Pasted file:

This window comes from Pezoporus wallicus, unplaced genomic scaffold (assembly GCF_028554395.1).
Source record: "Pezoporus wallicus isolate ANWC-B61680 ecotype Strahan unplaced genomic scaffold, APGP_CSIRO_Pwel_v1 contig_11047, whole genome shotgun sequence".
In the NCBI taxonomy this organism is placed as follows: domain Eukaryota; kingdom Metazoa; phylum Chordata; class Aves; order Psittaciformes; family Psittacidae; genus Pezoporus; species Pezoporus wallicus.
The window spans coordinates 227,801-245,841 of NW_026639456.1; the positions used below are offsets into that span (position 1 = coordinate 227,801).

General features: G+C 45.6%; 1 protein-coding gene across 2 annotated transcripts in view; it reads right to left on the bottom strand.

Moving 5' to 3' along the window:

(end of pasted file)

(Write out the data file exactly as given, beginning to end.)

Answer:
This window comes from Pezoporus wallicus, unplaced genomic scaffold (assembly GCF_028554395.1).
Source record: "Pezoporus wallicus isolate ANWC-B61680 ecotype Strahan unplaced genomic scaffold, APGP_CSIRO_Pwel_v1 contig_11047, whole genome shotgun sequence".
In the NCBI taxonomy this organism is placed as follows: domain Eukaryota; kingdom Metazoa; phylum Chordata; class Aves; order Psittaciformes; family Psittacidae; genus Pezoporus; species Pezoporus wallicus.
The window spans coordinates 227,801-245,841 of NW_026639456.1; the positions used below are offsets into that span (position 1 = coordinate 227,801).

General features: G+C 45.6%; 1 protein-coding gene across 2 annotated transcripts in view; it reads right to left on the bottom strand.

Moving 5' to 3' along the window: